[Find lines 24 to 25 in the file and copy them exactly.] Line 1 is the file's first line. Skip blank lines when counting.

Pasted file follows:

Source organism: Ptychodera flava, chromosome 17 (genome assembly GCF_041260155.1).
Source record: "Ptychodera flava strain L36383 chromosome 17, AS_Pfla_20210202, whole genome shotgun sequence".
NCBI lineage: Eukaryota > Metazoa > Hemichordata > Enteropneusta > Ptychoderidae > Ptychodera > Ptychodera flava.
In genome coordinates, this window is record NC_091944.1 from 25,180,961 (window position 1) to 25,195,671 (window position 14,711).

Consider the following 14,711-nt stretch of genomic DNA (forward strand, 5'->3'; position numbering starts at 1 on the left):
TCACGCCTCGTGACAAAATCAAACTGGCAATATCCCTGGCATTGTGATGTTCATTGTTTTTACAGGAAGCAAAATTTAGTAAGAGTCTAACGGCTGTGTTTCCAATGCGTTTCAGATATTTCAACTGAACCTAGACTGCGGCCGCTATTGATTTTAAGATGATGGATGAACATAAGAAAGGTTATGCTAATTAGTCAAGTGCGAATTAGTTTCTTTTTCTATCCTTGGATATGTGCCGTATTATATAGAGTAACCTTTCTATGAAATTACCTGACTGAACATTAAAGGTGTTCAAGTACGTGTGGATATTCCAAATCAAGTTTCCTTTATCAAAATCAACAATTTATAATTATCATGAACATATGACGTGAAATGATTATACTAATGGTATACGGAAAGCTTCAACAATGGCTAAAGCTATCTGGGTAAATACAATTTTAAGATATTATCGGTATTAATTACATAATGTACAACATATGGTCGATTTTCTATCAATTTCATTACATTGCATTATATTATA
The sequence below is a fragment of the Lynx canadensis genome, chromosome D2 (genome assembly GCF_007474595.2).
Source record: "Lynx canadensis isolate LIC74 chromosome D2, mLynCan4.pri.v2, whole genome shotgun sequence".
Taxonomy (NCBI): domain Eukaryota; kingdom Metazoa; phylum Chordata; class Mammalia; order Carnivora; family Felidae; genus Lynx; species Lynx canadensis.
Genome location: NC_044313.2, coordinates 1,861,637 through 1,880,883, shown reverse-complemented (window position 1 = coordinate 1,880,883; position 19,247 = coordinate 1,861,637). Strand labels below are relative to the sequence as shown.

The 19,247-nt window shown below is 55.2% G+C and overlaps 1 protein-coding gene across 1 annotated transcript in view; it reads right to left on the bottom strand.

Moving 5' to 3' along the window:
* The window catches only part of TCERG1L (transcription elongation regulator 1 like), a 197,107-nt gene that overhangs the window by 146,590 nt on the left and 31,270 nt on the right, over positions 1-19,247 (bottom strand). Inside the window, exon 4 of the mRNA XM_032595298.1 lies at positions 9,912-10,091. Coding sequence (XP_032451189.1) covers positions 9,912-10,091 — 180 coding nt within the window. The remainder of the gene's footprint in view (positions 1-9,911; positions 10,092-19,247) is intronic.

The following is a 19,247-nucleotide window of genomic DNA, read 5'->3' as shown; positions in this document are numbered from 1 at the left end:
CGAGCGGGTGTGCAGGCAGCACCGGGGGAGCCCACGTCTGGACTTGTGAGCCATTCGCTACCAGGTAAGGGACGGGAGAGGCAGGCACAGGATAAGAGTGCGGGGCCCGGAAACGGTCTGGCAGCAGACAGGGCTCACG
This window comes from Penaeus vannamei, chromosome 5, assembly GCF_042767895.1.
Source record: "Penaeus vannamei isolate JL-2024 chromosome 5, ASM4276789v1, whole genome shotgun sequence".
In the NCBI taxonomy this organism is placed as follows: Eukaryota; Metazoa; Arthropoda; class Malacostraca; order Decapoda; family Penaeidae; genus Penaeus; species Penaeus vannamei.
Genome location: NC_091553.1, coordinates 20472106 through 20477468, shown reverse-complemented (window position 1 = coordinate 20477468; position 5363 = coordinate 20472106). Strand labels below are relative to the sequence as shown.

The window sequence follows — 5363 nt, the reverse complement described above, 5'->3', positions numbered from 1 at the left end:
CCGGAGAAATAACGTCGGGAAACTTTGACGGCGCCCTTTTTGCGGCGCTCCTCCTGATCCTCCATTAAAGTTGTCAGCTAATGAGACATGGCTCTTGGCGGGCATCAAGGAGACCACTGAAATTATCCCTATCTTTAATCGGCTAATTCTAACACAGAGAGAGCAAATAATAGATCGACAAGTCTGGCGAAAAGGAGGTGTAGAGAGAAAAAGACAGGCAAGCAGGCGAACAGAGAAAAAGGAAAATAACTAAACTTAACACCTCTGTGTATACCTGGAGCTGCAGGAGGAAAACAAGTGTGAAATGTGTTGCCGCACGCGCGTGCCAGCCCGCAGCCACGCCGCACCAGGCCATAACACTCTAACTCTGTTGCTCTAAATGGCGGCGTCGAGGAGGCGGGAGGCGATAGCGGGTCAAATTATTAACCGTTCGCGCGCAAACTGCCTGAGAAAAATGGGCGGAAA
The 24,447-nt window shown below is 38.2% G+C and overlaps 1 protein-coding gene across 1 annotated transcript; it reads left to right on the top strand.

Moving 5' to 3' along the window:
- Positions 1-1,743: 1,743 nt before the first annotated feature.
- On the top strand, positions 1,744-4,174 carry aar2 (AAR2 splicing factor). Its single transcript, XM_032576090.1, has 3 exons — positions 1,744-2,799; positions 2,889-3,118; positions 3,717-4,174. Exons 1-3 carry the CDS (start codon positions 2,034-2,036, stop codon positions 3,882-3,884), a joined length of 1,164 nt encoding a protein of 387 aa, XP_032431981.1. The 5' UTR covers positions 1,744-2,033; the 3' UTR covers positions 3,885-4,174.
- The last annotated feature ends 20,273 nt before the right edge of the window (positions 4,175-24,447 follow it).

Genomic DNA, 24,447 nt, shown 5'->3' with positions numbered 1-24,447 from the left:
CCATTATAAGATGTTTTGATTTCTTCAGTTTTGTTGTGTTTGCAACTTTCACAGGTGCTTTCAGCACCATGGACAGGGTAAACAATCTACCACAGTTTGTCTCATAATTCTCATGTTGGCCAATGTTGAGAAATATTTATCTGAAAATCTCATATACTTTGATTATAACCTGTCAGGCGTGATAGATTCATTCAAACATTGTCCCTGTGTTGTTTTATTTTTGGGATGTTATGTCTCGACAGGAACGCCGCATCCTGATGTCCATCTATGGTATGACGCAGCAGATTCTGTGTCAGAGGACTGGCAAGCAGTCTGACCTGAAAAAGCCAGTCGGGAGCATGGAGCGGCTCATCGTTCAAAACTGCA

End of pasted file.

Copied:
- Positions 1-1,743: 1,743 nt before the first annotated feature.
- On the top strand, positions 1,744-4,174 carry aar2 (AAR2 splicing factor). Its single transcript, XM_032576090.1, has 3 exons — positions 1,744-2,799; positions 2,889-3,118; positions 3,717-4,174. Exons 1-3 carry the CDS (start codon positions 2,034-2,036, stop codon positions 3,882-3,884), a joined length of 1,164 nt encoding a protein of 387 aa, XP_032431981.1. The 5' UTR covers positions 1,744-2,033; the 3' UTR covers positions 3,885-4,174.